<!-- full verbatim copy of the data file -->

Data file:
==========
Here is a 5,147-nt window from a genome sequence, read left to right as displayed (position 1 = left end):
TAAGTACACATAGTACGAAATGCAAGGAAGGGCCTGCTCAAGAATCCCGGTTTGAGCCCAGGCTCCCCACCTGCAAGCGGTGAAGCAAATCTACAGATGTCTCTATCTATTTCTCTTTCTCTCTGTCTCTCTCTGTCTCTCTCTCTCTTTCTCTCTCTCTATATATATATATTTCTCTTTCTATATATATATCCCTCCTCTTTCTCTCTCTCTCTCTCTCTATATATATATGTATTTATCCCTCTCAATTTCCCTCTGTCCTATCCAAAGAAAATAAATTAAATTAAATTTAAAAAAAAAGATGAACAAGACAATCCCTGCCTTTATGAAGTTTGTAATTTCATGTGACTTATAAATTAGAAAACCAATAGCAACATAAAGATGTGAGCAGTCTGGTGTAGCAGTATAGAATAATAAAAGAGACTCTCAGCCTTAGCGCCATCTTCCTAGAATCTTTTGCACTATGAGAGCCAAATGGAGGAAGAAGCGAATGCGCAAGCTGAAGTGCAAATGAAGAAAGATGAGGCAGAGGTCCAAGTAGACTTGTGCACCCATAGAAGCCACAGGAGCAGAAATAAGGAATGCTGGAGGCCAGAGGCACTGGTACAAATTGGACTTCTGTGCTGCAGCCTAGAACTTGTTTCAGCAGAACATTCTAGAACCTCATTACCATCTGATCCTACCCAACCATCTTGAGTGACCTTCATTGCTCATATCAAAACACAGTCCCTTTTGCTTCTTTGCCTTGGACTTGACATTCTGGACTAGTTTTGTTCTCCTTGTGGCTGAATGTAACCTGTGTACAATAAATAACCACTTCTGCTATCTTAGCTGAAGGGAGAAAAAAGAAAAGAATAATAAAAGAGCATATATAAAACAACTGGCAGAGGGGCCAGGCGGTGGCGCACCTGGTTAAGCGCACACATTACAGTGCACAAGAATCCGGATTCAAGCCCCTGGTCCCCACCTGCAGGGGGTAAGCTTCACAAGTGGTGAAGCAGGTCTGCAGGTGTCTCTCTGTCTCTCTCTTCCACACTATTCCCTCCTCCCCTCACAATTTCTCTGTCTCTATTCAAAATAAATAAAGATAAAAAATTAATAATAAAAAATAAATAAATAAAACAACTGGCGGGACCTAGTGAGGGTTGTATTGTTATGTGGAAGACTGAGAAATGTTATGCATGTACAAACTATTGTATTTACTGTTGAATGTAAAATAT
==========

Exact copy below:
Here is a 5,147-nt window from a genome sequence, read left to right as displayed (position 1 = left end):
TAAGTACACATAGTACGAAATGCAAGGAAGGGCCTGCTCAAGAATCCCGGTTTGAGCCCAGGCTCCCCACCTGCAAGCGGTGAAGCAAATCTACAGATGTCTCTATCTATTTCTCTTTCTCTCTGTCTCTCTCTGTCTCTCTCTCTCTTTCTCTCTCTCTATATATATATATTTCTCTTTCTATATATATATCCCTCCTCTTTCTCTCTCTCTCTCTCTCTATATATATATGTATTTATCCCTCTCAATTTCCCTCTGTCCTATCCAAAGAAAATAAATTAAATTAAATTTAAAAAAAAAGATGAACAAGACAATCCCTGCCTTTATGAAGTTTGTAATTTCATGTGACTTATAAATTAGAAAACCAATAGCAACATAAAGATGTGAGCAGTCTGGTGTAGCAGTATAGAATAATAAAAGAGACTCTCAGCCTTAGCGCCATCTTCCTAGAATCTTTTGCACTATGAGAGCCAAATGGAGGAAGAAGCGAATGCGCAAGCTGAAGTGCAAATGAAGAAAGATGAGGCAGAGGTCCAAGTAGACTTGTGCACCCATAGAAGCCACAGGAGCAGAAATAAGGAATGCTGGAGGCCAGAGGCACTGGTACAAATTGGACTTCTGTGCTGCAGCCTAGAACTTGTTTCAGCAGAACATTCTAGAACCTCATTACCATCTGATCCTACCCAACCATCTTGAGTGACCTTCATTGCTCATATCAAAACACAGTCCCTTTTGCTTCTTTGCCTTGGACTTGACATTCTGGACTAGTTTTGTTCTCCTTGTGGCTGAATGTAACCTGTGTACAATAAATAACCACTTCTGCTATCTTAGCTGAAGGGAGAAAAAAGAAAAGAATAATAAAAGAGCATATATAAAACAACTGGCAGAGGGGCCAGGCGGTGGCGCACCTGGTTAAGCGCACACATTACAGTGCACAAGAATCCGGATTCAAGCCCCTGGTCCCCACCTGCAGGGGGTAAGCTTCACAAGTGGTGAAGCAGGTCTGCAGGTGTCTCTCTGTCTCTCTCTTCCACACTATTCCCTCCTCCCCTCACAATTTCTCTGTCTCTATTCAAAATAAATAAAGATAAAAAATTAATAATAAAAAATAAATAAATAAAACAACTGGCGGGACCTAGTGAGGGTTGTATTGTTATGTGGAAGACTGAGAAATGTTATGCATGTACAAACTATTGTATTTACTGTTGAATGTAAAATAT